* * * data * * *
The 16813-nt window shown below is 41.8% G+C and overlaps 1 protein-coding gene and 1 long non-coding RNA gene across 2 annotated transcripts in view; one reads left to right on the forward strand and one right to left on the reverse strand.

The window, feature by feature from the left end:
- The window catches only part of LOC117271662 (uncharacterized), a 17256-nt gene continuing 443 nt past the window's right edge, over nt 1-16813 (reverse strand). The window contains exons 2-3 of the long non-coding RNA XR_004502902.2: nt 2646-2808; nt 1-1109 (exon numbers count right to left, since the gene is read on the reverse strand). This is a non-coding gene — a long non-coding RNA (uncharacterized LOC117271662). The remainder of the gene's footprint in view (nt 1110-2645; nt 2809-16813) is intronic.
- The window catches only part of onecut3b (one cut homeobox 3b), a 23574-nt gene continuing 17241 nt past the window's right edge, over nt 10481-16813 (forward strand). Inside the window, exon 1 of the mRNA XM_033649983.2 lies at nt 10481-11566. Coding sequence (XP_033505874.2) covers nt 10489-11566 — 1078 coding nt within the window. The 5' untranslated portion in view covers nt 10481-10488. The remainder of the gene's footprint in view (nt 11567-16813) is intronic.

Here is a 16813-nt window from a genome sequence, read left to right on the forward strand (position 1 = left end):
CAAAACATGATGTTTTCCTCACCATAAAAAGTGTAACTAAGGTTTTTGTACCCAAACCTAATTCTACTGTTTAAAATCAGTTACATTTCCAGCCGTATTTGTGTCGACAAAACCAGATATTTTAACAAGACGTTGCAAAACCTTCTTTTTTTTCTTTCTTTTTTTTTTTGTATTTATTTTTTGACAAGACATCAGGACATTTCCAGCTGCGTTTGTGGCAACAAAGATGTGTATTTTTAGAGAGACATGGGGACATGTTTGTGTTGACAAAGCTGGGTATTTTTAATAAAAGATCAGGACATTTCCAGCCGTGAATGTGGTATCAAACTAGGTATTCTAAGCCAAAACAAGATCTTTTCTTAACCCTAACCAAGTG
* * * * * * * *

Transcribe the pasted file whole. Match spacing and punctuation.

The 16813-nt window shown below is 41.8% G+C and overlaps 1 protein-coding gene and 1 long non-coding RNA gene across 2 annotated transcripts in view; one reads left to right on the forward strand and one right to left on the reverse strand.

The window, feature by feature from the left end:
- The window catches only part of LOC117271662 (uncharacterized), a 17256-nt gene continuing 443 nt past the window's right edge, over nt 1-16813 (reverse strand). The window contains exons 2-3 of the long non-coding RNA XR_004502902.2: nt 2646-2808; nt 1-1109 (exon numbers count right to left, since the gene is read on the reverse strand). This is a non-coding gene — a long non-coding RNA (uncharacterized LOC117271662). The remainder of the gene's footprint in view (nt 1110-2645; nt 2809-16813) is intronic.
- The window catches only part of onecut3b (one cut homeobox 3b), a 23574-nt gene continuing 17241 nt past the window's right edge, over nt 10481-16813 (forward strand). Inside the window, exon 1 of the mRNA XM_033649983.2 lies at nt 10481-11566. Coding sequence (XP_033505874.2) covers nt 10489-11566 — 1078 coding nt within the window. The 5' untranslated portion in view covers nt 10481-10488. The remainder of the gene's footprint in view (nt 11567-16813) is intronic.

Here is a 16813-nt window from a genome sequence, read left to right on the forward strand (position 1 = left end):
CAAAACATGATGTTTTCCTCACCATAAAAAGTGTAACTAAGGTTTTTGTACCCAAACCTAATTCTACTGTTTAAAATCAGTTACATTTCCAGCCGTATTTGTGTCGACAAAACCAGATATTTTAACAAGACGTTGCAAAACCTTCTTTTTTTTCTTTCTTTTTTTTTTTGTATTTATTTTTTGACAAGACATCAGGACATTTCCAGCTGCGTTTGTGGCAACAAAGATGTGTATTTTTAGAGAGACATGGGGACATGTTTGTGTTGACAAAGCTGGGTATTTTTAATAAAAGATCAGGACATTTCCAGCCGTGAATGTGGTATCAAACTAGGTATTCTAAGCCAAAACAAGATCTTTTCTTAACCCTAACCAAGTG